The home of four generations of Fergussons at 342 Jefferson Road in Whitefield is salvageable after a fire the evening of Wednesday, April 5.
The fire originated from the wood stove or chimney in a section of the house, according to Whitefield Fire Chief Scott Higgins. It was reported at about 5:30 p.m.
A “coordinated attack” by firefighters from seven departments prevented the fire from spreading to the main house, other sections of the structure, and an adjacent barn, Higgins said.
The mid-1800s house has been in the Fergusson family since 1922, when George Fergusson’s grandfather bought it, George Fergusson said. George Fergusson owns the home with his sister, daughter, and son, he said.
His son, Colin Fergusson, was living at the house with his girlfriend, Sara Roy, but neither were home at the time of the fire, George Fergusson said. The house was not insured.
Three cats were able to make it out of the building, but their dog, Emma, is missing, George Fergusson said. The family continues to search for her, but believes she may have died in the fire.
Flames were shooting through the windows of the section of the house the couple used when firefighters arrived on scene, Higgins said. The bulk of the flames were knocked down in about 30-45 minutes, but “labor-intensive overhaul” was required to prevent the fire from spreading, he said.
“It was an old house” and flames were traveling through the walls, beams, and “everywhere,” Higgins said. The house had about five sections, in addition to the main house, but firefighters were able to contain the fire to the bedroom, living, and storage area around the area where it originated, Higgins said.
Those areas took the bulk of the damage, but firefighters were able to keep the flames from spreading to the main house, which has some smoke and heat damage, but emerged relatively unscathed, Higgins said.
George Fergusson’s paintings and family heirlooms in the main house “survived just fine,” George Fergusson said.
Colin Fergusson was able to recover important personal papers and documents, such as his passport, that were stored in the main house, Higgins said.
George Fergusson and his sister had intended to deed the house to Colin Fergusson, George Fergusson said. While there will be no insurance to help in the effort, Colin Fergusson is already talking about rebuilding.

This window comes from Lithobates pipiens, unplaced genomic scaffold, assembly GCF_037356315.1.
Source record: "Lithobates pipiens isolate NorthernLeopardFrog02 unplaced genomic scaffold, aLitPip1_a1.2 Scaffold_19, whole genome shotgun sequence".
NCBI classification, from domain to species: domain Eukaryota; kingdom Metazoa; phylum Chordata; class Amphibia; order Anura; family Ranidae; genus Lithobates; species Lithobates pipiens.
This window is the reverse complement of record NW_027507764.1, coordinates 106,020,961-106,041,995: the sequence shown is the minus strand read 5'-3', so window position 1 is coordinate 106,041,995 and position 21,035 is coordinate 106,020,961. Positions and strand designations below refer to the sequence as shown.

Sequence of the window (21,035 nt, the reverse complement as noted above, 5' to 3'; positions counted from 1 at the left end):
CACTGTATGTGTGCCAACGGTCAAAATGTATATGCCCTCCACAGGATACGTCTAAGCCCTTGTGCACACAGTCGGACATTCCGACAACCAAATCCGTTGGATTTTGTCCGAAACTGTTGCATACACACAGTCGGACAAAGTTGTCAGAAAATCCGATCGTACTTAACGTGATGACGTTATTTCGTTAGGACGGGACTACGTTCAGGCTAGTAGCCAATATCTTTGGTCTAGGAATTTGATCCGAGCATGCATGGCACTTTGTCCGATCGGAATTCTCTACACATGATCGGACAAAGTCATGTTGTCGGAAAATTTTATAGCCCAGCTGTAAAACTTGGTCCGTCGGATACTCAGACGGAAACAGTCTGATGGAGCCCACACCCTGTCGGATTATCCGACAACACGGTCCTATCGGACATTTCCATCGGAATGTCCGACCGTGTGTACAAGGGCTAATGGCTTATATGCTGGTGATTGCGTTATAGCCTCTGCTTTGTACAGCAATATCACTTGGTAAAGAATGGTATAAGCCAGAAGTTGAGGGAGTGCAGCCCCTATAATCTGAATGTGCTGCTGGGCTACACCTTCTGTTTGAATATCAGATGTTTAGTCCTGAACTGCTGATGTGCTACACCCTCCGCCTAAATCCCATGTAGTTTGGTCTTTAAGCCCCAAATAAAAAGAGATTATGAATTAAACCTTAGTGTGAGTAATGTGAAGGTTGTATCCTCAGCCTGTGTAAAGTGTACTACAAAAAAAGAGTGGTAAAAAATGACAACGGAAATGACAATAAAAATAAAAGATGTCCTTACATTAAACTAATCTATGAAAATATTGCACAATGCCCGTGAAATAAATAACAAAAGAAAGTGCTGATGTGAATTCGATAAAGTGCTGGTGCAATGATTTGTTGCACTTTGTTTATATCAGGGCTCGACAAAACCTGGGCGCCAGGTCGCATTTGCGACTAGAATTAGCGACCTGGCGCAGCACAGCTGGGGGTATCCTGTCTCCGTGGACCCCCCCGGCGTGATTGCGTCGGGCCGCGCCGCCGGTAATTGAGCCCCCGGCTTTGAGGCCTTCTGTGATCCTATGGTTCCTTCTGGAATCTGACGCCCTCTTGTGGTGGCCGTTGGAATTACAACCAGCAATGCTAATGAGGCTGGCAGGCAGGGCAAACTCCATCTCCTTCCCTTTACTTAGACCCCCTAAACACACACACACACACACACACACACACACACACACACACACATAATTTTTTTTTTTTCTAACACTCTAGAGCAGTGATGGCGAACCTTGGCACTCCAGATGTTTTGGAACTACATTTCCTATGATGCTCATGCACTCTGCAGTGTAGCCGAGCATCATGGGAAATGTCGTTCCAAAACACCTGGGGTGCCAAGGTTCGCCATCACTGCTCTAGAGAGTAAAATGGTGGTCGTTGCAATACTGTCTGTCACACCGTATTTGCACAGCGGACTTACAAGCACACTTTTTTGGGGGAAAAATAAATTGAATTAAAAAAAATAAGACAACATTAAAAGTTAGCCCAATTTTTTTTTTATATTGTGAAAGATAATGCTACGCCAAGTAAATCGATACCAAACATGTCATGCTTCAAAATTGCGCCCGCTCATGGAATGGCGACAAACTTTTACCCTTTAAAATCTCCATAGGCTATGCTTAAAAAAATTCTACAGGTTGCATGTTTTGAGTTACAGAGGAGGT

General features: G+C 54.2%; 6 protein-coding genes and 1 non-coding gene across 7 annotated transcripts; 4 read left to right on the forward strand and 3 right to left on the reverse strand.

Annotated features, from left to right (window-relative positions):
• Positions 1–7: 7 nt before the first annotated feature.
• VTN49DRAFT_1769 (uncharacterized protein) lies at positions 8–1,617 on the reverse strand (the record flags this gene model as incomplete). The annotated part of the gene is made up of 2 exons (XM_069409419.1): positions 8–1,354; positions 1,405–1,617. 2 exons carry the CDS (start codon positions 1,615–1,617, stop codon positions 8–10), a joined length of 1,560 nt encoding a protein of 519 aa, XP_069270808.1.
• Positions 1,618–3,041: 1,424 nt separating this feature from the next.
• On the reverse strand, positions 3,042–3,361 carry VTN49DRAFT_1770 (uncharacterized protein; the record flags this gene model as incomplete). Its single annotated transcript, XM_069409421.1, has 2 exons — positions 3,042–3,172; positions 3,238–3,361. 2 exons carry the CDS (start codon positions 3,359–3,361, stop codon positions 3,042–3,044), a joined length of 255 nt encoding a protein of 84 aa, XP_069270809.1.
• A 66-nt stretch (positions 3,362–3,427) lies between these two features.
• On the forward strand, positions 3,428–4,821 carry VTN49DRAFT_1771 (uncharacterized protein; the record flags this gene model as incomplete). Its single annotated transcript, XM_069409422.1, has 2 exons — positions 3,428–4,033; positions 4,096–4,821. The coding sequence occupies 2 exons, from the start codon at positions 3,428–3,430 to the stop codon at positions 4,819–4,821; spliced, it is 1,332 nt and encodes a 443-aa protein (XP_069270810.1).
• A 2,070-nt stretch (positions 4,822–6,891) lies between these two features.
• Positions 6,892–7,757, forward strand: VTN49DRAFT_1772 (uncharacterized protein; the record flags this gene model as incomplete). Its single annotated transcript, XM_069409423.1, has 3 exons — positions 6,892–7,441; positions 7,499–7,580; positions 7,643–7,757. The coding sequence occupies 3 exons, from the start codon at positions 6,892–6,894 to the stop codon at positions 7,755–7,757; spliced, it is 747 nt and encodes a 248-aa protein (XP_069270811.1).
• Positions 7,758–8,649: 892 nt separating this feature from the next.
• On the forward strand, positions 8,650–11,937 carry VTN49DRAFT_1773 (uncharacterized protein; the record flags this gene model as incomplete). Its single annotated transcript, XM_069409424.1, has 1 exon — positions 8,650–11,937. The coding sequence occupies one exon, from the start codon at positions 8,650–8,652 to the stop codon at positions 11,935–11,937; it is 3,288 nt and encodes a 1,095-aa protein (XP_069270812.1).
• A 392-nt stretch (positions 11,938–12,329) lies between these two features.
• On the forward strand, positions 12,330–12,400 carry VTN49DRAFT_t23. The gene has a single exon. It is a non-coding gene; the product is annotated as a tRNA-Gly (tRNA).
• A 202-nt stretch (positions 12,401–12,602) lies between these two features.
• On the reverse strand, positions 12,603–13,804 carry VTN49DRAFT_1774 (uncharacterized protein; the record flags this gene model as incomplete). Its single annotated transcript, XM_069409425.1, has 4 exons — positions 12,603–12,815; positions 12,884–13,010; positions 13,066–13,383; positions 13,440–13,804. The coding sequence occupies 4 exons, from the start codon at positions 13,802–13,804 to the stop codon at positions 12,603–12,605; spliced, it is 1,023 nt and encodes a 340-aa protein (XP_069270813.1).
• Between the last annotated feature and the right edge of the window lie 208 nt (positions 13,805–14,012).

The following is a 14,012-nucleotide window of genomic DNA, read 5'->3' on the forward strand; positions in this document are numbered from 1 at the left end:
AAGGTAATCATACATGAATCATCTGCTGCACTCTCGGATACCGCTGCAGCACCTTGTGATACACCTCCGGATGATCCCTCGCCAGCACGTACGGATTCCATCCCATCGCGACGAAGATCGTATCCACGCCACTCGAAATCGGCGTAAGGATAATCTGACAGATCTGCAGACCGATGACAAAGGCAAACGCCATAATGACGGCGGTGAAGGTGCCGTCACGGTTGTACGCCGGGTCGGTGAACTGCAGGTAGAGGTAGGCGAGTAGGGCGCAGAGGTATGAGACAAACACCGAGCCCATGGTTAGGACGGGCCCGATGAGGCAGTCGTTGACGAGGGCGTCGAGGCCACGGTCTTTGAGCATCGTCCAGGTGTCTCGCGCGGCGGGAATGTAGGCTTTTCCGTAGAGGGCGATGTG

“It’s admirable under the circumstances,” George Fergusson said.
Much of the damaged portion of the house will need to be torn down, but many areas look like they can be salvaged, George Fergusson said. The main house was closed off for the winter, and besides some areas of the roof, remains relatively unscathed, he said.
The house sits on 110 acres that the Fergusson family shares. George Fergusson’s daughter plans to build a house on the Jefferson side of the property this summer. “We’re going to pick up the pieces and move forward,” he said.
Most of Colin Fergusson’s and Roy’s possessions were destroyed, but the outpouring of community support has been “truly remarkable,” George Fergusson said. An online fundraiser has been established for the couple at gofundme.com/help-colin-and-sara-rebuild and donations of clothes and offers of places to stay are pouring in.
“It’s bad enough, but it’s not nearly as bad as it looked,” he said.
The response from area fire departments “was invaluable,” Higgins said. The Whitefield, Alna, Chelsea, Jefferson, Pittston, Somerville, and Windsor fire departments assisted in the effort, in addition to Delta Ambulance and the Lincoln County Sheriff’s Office.
“I can’t thank the mutual-aid companies enough for the job they did,” Higgins said. “They were excellent firefighters, and everyone worked well together.”
There were no issues getting water to the scene due to its proximity to Clary Lake, Higgins said.
“It’s a valuable water source and it helped preserve the house. If this happened last summer, we would have had a problem” due to the low water level, he said.
The overhaul effort was “intensive” and “thorough,” Higgins said. Firefighters worked until midnight to ensure all remaining hot spots were extinguished. The portion of Jefferson Road (Route 126) around the house was closed to through traffic as firefighters worked.
“I’ve really got to thank the sheriff’s office for closing the road, so we could do our job,” Higgins said.
After clearing the scene at about midnight, Whitefield firefighters returned to their stations to clean and prep their equipment so they could return if necessary, Higgins said.
Higgins returned to inspect the scene the morning of Thursday, April 6, but there was no need for an additional response from the fire department.